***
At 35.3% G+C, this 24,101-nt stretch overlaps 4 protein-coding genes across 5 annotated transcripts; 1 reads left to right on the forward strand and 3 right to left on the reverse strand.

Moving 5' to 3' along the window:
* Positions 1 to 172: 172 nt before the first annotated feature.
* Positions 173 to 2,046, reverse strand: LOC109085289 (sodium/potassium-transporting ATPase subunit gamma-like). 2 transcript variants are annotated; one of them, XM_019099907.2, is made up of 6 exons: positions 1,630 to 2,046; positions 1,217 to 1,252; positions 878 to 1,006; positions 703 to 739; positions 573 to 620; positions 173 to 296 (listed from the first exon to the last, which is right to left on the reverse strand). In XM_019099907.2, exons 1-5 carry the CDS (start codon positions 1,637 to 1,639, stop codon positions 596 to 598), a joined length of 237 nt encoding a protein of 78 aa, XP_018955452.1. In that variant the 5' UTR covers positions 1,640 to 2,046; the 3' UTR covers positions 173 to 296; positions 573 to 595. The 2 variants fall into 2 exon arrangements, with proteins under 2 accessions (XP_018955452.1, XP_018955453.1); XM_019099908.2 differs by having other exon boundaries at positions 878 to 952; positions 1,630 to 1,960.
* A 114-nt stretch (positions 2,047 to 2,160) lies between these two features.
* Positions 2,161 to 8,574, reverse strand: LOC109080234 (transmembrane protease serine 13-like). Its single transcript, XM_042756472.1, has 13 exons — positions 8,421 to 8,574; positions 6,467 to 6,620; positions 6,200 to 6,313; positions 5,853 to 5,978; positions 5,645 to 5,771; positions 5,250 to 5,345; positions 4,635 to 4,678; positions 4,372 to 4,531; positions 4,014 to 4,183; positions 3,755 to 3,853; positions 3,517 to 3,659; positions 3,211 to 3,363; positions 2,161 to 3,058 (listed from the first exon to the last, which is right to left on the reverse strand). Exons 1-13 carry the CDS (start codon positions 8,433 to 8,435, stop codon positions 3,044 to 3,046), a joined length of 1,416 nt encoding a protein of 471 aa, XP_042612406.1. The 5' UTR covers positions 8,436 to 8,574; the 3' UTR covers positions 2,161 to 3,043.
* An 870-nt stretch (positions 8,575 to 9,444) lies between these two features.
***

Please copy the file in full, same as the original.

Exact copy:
At 35.3% G+C, this 24,101-nt stretch overlaps 4 protein-coding genes across 5 annotated transcripts; 1 reads left to right on the forward strand and 3 right to left on the reverse strand.

Moving 5' to 3' along the window:
* Positions 1 to 172: 172 nt before the first annotated feature.
* Positions 173 to 2,046, reverse strand: LOC109085289 (sodium/potassium-transporting ATPase subunit gamma-like). 2 transcript variants are annotated; one of them, XM_019099907.2, is made up of 6 exons: positions 1,630 to 2,046; positions 1,217 to 1,252; positions 878 to 1,006; positions 703 to 739; positions 573 to 620; positions 173 to 296 (listed from the first exon to the last, which is right to left on the reverse strand). In XM_019099907.2, exons 1-5 carry the CDS (start codon positions 1,637 to 1,639, stop codon positions 596 to 598), a joined length of 237 nt encoding a protein of 78 aa, XP_018955452.1. In that variant the 5' UTR covers positions 1,640 to 2,046; the 3' UTR covers positions 173 to 296; positions 573 to 595. The 2 variants fall into 2 exon arrangements, with proteins under 2 accessions (XP_018955452.1, XP_018955453.1); XM_019099908.2 differs by having other exon boundaries at positions 878 to 952; positions 1,630 to 1,960.
* A 114-nt stretch (positions 2,047 to 2,160) lies between these two features.
* Positions 2,161 to 8,574, reverse strand: LOC109080234 (transmembrane protease serine 13-like). Its single transcript, XM_042756472.1, has 13 exons — positions 8,421 to 8,574; positions 6,467 to 6,620; positions 6,200 to 6,313; positions 5,853 to 5,978; positions 5,645 to 5,771; positions 5,250 to 5,345; positions 4,635 to 4,678; positions 4,372 to 4,531; positions 4,014 to 4,183; positions 3,755 to 3,853; positions 3,517 to 3,659; positions 3,211 to 3,363; positions 2,161 to 3,058 (listed from the first exon to the last, which is right to left on the reverse strand). Exons 1-13 carry the CDS (start codon positions 8,433 to 8,435, stop codon positions 3,044 to 3,046), a joined length of 1,416 nt encoding a protein of 471 aa, XP_042612406.1. The 5' UTR covers positions 8,436 to 8,574; the 3' UTR covers positions 2,161 to 3,043.
* An 870-nt stretch (positions 8,575 to 9,444) lies between these two features.